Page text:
Viraliti is a “paid to pin” site. You can create an account and look for things you can pin to your various boards on Pinterest. If anyone clicks through to the advertiser's website from any of your pins, you'll earn a certain amount per click. I have been signed up with Viraliti for several months now but haven't used it enough to get a payment. Currently they pay with Paypal and you need $30 to get paid. Payments are processed in the 1st and 16th of every month. It looks like they are currently in private beta, but you can request to be invited.
You can promote your work with platforms like Flickr or you can offer your work so people can use them for free on their websites. Once you are able to increase the number of people who are aware of your work, you can join paying sites like Shutterstock or iStockphoto. If someone takes interest in your work, he’ll be required to pay for your pictures before using them on his blogs.
Social media "mining" is a type of data mining, a technique of analyzing data to detect patterns. Social media mining is a process of representing, analyzing, and extracting actionable patterns from data collected from people's activities on social media. Google mines data in many ways including using an algorithm in Gmail to analyze information in emails. This use of information will then affect the type of advertisements shown to the user when they use Gmail. Facebook has partnered with many data mining companies such as Datalogix and BlueKai to use customer information for targeted advertising.[49] Ethical questions of the extent to which a company should be able to utilize a user's information have been called "big data".[49] Users tend to click through Terms of Use agreements when signing up on social media platforms, and they do not know how their information will be used by companies. This leads to questions of privacy and surveillance when user data is recorded. Some social media outlets have added capture time and Geotagging that helps provide information about the context of the data as well as making their data more accurate.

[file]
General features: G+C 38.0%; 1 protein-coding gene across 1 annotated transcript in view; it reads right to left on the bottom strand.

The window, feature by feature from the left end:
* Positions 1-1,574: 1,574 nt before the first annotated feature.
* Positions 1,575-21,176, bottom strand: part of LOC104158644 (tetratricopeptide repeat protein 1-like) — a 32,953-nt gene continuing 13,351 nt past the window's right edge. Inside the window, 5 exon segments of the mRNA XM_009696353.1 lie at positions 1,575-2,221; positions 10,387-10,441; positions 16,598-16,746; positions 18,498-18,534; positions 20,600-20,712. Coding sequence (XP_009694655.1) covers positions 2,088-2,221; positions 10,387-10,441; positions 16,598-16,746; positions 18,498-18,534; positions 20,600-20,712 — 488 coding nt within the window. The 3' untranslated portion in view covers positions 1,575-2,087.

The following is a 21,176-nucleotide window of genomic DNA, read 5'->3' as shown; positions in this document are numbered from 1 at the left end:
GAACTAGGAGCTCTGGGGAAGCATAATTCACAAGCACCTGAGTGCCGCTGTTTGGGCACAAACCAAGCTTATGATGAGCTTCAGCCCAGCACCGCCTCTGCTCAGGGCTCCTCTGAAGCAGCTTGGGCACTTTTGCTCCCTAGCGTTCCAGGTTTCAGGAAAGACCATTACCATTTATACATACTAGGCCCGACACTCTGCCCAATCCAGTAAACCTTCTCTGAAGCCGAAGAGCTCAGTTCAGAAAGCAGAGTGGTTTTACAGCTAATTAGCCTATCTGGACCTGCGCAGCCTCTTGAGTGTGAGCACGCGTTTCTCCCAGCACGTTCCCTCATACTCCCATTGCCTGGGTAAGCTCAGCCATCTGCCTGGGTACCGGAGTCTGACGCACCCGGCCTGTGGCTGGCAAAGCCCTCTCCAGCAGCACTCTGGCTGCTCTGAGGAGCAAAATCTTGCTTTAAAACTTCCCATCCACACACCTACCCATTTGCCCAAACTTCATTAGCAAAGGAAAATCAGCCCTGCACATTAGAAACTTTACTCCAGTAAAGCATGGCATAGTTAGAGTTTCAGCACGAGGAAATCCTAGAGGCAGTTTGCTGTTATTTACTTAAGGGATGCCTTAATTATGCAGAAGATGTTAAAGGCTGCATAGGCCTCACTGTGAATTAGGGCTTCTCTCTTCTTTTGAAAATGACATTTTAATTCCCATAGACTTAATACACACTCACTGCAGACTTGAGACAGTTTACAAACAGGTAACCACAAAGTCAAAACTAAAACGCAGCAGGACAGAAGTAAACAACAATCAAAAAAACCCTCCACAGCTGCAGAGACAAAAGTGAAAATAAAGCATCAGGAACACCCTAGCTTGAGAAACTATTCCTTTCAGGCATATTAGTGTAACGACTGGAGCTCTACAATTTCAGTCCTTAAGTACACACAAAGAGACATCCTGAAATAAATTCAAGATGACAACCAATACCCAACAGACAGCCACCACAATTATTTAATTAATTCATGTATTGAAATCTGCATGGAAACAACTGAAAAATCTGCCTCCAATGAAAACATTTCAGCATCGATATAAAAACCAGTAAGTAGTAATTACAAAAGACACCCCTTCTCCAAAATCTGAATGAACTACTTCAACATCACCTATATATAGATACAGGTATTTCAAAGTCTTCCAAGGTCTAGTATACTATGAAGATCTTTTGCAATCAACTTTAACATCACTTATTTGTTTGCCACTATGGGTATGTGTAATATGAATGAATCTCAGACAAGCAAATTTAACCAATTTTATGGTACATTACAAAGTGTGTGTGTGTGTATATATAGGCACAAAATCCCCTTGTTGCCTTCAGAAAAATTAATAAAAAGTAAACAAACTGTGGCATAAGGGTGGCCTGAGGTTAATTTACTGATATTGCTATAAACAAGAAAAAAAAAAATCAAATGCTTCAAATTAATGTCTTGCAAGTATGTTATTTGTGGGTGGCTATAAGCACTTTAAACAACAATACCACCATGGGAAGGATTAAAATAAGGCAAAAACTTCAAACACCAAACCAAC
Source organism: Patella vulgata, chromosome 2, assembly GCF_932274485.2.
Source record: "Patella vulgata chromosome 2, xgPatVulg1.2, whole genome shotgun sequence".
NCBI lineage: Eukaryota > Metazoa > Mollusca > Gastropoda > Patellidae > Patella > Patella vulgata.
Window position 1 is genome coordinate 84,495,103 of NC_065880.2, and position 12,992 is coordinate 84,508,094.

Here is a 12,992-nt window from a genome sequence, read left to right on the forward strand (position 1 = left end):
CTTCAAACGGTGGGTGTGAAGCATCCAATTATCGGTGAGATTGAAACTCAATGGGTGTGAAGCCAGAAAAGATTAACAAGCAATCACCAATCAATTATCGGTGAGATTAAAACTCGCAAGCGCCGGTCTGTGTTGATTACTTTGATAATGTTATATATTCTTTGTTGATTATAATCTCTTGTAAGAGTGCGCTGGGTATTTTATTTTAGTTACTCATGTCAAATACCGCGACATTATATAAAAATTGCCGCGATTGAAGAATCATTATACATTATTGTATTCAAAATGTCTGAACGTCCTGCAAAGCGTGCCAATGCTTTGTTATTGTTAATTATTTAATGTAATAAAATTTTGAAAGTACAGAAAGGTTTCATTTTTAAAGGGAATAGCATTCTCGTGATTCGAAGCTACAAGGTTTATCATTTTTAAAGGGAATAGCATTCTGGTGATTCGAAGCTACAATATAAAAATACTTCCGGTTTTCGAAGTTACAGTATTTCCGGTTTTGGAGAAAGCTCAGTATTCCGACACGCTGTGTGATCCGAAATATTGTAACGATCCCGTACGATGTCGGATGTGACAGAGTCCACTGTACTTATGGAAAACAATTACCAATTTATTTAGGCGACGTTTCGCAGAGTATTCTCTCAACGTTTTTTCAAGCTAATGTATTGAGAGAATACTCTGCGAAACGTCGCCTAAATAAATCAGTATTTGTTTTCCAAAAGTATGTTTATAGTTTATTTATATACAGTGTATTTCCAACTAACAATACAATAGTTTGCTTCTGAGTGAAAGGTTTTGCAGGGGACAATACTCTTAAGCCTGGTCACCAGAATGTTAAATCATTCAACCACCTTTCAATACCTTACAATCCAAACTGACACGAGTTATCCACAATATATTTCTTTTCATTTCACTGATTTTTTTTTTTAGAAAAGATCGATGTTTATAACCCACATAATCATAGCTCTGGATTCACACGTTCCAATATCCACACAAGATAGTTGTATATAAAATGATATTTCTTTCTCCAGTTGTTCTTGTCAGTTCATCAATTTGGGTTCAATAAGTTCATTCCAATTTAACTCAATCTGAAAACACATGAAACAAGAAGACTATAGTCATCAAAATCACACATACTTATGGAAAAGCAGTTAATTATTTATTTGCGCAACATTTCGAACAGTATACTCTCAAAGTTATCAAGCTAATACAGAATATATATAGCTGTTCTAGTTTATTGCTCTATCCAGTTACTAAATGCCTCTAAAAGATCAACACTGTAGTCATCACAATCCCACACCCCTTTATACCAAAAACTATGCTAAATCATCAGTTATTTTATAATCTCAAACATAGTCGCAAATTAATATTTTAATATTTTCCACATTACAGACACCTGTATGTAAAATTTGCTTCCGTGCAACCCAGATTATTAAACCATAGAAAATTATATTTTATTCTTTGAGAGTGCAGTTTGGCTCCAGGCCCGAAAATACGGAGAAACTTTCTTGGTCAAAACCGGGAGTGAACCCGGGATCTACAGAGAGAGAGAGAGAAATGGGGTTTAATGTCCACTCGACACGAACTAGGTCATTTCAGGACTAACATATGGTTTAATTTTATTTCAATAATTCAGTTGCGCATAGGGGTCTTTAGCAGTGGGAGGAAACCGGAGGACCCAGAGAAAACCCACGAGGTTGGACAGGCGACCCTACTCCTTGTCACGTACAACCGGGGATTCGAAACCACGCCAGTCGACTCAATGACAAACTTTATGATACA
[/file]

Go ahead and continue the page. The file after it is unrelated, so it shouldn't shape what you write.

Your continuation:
Observers have noted a range of positive and negative impacts of social media use. Social media can help to improve an individual's sense of connectedness with real or online communities, and can be an effective communication (or marketing) tool for corporations, entrepreneurs, nonprofit organizations, advocacy groups, political parties, and governments. At the same time, concerns have been raised about possible links between heavy social media use and depression, and even the issues of cyberbullying, online harassment and "trolling". Currently, about half of young adults have been cyberbullied, and of those, 20% said that they have been cyberbullied regularly.[7] Another survey in the U.S. applied the Precaution Process Adoption Model to cyberbullying on Facebook among 7th grade students. According to this study, 69% of 7th grade students claim to have experienced cyberbullying, and they also said that it was worse than face-to-face bullying.[8] Both the bully and the victim are negatively affected, and the intensity, duration, and frequency of bullying are the three aspects that increase the negative effects on both of them.[9]